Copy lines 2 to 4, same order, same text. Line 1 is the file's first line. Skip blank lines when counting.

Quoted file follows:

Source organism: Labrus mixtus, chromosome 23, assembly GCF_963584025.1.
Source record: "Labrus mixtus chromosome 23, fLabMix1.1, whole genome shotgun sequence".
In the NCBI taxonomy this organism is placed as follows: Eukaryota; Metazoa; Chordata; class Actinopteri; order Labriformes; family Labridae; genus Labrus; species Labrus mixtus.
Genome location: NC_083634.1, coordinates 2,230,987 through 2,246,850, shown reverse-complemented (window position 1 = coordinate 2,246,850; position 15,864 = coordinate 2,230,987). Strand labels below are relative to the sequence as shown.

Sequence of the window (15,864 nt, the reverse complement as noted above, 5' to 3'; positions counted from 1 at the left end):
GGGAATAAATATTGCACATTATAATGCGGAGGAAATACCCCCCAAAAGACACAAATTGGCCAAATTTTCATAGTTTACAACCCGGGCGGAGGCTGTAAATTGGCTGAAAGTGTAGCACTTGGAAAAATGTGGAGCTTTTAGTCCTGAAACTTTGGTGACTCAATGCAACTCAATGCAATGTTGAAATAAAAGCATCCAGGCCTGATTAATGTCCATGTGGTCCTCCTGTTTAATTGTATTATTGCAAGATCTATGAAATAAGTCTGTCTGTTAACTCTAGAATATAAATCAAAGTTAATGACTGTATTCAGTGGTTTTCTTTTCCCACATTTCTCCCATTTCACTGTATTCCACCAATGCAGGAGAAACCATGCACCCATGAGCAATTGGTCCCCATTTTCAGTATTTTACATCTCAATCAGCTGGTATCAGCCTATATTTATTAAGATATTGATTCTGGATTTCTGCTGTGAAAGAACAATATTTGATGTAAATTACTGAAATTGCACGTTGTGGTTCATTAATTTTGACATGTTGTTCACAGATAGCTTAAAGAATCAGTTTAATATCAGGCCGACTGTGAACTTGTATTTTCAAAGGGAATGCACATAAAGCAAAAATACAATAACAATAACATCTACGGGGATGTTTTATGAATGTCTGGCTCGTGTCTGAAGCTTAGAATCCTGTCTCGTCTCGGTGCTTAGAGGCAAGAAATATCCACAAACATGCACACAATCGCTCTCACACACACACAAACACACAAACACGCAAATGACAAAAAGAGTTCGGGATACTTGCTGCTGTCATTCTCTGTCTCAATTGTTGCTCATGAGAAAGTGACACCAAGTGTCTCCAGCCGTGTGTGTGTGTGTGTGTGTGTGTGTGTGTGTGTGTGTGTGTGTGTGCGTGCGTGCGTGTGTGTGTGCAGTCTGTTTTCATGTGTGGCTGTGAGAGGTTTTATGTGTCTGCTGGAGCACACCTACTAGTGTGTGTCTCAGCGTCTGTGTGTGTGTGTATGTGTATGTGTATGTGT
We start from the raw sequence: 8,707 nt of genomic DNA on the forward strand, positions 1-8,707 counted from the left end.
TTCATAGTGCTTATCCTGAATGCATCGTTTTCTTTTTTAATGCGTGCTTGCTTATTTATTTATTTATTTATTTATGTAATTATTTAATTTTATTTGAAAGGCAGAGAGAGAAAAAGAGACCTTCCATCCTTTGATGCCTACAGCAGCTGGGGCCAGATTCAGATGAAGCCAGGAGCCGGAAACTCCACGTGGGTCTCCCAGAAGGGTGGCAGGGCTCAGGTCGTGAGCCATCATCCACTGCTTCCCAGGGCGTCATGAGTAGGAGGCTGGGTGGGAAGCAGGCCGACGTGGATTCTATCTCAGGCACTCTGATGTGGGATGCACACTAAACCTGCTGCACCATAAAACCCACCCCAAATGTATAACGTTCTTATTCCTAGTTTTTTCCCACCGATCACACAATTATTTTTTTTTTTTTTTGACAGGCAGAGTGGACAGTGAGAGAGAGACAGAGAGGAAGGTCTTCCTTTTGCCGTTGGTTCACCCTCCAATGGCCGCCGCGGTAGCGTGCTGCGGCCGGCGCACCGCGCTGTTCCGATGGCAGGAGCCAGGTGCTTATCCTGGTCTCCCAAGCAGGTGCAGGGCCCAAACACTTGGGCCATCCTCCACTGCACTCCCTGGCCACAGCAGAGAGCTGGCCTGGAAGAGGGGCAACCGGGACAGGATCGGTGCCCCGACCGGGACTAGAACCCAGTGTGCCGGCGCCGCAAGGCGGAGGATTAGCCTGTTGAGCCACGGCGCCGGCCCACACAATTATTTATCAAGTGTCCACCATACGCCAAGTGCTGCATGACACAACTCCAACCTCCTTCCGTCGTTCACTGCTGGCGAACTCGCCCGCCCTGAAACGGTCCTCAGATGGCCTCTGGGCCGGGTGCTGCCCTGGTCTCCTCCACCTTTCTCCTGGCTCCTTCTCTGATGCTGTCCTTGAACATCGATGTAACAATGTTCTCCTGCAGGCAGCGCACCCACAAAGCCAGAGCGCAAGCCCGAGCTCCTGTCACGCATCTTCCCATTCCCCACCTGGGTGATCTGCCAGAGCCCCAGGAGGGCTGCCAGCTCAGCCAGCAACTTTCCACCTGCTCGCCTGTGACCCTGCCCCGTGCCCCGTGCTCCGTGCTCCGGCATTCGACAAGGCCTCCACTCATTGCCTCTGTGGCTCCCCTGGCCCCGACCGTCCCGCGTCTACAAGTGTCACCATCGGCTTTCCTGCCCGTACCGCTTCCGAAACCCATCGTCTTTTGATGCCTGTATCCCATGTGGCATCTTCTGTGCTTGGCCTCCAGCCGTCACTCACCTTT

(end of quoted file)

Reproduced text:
Source record: "Labrus mixtus chromosome 23, fLabMix1.1, whole genome shotgun sequence".
In the NCBI taxonomy this organism is placed as follows: Eukaryota; Metazoa; Chordata; class Actinopteri; order Labriformes; family Labridae; genus Labrus; species Labrus mixtus.
Genome location: NC_083634.1, coordinates 2,230,987 through 2,246,850, shown reverse-complemented (window position 1 = coordinate 2,246,850; position 15,864 = coordinate 2,230,987). Strand labels below are relative to the sequence as shown.